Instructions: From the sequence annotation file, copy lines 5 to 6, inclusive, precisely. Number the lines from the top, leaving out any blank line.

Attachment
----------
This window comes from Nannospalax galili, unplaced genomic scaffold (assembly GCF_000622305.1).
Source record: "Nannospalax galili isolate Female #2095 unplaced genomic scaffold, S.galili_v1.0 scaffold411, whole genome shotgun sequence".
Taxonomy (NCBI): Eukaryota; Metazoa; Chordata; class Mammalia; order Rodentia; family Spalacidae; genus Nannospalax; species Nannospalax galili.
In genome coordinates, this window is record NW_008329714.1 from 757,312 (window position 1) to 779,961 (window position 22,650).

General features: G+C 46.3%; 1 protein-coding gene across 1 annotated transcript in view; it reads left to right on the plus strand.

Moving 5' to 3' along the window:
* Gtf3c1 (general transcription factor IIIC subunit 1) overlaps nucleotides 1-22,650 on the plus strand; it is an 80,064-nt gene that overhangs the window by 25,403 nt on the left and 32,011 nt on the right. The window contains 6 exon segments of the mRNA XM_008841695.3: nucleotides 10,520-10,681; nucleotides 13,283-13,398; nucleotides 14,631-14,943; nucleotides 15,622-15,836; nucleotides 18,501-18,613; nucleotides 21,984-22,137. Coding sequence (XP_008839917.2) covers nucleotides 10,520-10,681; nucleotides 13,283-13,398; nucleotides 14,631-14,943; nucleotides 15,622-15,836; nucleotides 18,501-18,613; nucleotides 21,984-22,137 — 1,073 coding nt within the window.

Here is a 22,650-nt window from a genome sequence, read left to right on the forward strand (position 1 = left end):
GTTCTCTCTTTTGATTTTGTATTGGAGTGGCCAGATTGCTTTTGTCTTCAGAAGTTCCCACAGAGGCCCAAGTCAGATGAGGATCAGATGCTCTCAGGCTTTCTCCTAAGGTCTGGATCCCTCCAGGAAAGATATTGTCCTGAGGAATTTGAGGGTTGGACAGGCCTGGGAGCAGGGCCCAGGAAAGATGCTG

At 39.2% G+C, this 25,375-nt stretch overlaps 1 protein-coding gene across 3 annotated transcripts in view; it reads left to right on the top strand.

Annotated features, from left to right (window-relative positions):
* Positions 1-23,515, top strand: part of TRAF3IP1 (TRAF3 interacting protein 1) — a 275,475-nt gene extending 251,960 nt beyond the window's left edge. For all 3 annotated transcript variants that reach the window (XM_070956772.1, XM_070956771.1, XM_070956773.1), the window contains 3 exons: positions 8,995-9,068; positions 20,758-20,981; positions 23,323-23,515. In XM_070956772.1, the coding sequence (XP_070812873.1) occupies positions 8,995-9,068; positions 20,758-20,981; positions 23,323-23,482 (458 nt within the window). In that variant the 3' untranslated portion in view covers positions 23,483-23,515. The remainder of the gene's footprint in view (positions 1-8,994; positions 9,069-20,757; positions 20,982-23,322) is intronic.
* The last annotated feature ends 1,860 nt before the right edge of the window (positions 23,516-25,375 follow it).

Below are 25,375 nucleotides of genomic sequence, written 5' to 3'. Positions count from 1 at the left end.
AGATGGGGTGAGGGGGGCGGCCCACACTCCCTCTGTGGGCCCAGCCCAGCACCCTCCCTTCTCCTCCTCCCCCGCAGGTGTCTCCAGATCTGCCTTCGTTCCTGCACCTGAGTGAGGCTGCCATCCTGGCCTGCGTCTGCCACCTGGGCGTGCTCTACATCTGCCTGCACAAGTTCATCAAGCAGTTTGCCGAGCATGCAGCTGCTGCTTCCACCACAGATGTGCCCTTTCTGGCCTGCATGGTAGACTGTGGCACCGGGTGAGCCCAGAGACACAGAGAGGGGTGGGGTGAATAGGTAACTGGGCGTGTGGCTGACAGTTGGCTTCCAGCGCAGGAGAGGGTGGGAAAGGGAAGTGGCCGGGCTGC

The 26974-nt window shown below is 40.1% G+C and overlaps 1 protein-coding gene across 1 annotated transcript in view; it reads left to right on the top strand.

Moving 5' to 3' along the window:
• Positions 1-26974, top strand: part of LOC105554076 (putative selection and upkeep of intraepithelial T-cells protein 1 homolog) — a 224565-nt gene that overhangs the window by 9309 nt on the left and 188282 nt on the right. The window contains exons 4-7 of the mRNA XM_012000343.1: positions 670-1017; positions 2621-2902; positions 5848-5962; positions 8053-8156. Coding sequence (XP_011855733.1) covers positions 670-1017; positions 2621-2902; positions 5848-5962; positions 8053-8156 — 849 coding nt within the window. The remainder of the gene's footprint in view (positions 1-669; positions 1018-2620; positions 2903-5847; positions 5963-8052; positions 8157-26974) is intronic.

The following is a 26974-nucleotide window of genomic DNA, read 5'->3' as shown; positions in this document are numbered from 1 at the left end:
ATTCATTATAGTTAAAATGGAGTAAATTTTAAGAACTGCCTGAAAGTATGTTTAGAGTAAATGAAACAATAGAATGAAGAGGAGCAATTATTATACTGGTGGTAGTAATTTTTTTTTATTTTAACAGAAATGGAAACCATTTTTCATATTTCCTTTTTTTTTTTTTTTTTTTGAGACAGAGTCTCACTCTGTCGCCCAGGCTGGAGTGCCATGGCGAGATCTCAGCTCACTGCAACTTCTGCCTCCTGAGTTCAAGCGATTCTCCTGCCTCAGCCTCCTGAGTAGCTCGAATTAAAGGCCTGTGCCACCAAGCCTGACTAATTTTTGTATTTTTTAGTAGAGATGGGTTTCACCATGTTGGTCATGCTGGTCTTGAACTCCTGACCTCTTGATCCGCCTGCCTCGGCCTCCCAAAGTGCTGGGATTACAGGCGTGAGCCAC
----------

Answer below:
General features: G+C 46.3%; 1 protein-coding gene across 1 annotated transcript in view; it reads left to right on the plus strand.

Moving 5' to 3' along the window: